Examiners use a five step sequential evaluation process to determine if you are disabled and eligible to receive benefits. What that means is that the answer to each question will determine whether or not your claim is denied at that level or can be advanced to the next level for further development.

Following are the five questions that must be answered in sequence, together with a few observations as to how they effect the final decision. 

Step One of the Five Step Sequential Evaluation Process Disability Examiners Use to Allow or Deny Your Application for SSI and Social Security Disability Benefits...

  Here's a little graphic of the five step sequential evaluation process

  1. Are you engaging in SGA (Substantial Gainful Activity)? 

This question is asking whether you are earning a certain amount of income per month based on work that you might still be able to do despite your impairment. This amount changes every year as the cost of living rises, but basically if you are earning over $860 per month in income, you will not qualify to receive social security disability benefits or SSI, even if you have a severely limiting disability.

There are some exceptions to this for blind individuals or those engaging in ‘trial work periods’.

Usually, if the Social Security field office has done its job properly and you have not just begun work after your disability application, you should pass this step easily and move on to the second step (i.e. if you are working and earning $860 or more per month, your claim should have been denied at the local SS office and never been routed to the DDS office).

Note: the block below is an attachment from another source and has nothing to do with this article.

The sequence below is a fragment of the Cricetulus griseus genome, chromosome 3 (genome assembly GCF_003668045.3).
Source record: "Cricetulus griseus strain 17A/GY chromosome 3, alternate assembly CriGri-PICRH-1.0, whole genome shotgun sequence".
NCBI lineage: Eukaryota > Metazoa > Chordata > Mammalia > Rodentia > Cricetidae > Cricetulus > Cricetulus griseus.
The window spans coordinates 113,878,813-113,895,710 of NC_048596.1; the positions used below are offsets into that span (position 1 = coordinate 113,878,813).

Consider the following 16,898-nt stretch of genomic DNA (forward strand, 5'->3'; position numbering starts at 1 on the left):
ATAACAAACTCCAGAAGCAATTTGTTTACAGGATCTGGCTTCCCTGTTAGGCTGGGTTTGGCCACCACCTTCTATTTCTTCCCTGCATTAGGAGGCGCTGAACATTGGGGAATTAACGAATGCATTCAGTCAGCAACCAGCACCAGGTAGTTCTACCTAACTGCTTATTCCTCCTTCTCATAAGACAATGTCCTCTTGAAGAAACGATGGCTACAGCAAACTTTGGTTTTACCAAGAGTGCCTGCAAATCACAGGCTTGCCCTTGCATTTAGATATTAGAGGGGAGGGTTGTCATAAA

But if your case makes it through to the DDS office and the disability claims examiner (DE) determines that you are earning more that the maximum allowed amount, then your claim will be routed back to the local field office where they will complete processing it.

Or, if you return to work while your claim is being processed and your expected wages exceeds the SGA limits, your claim will again be forwarded back to the FO for disposition (i.e. the DDS office does not deny claims based on a claimant having more money than is allowed since this agency is only charged with determining medical and vocational factors related to disability, while the local field office handles all other matters.)

If you are not engaging in SGA, your claim moves on to step 2 in the disability sequential evaluation process.

Tags: sequential evaluation social security disability disability benefit Ddisability claim disability determination advocate question representative attorney disablity insurance disablity dissability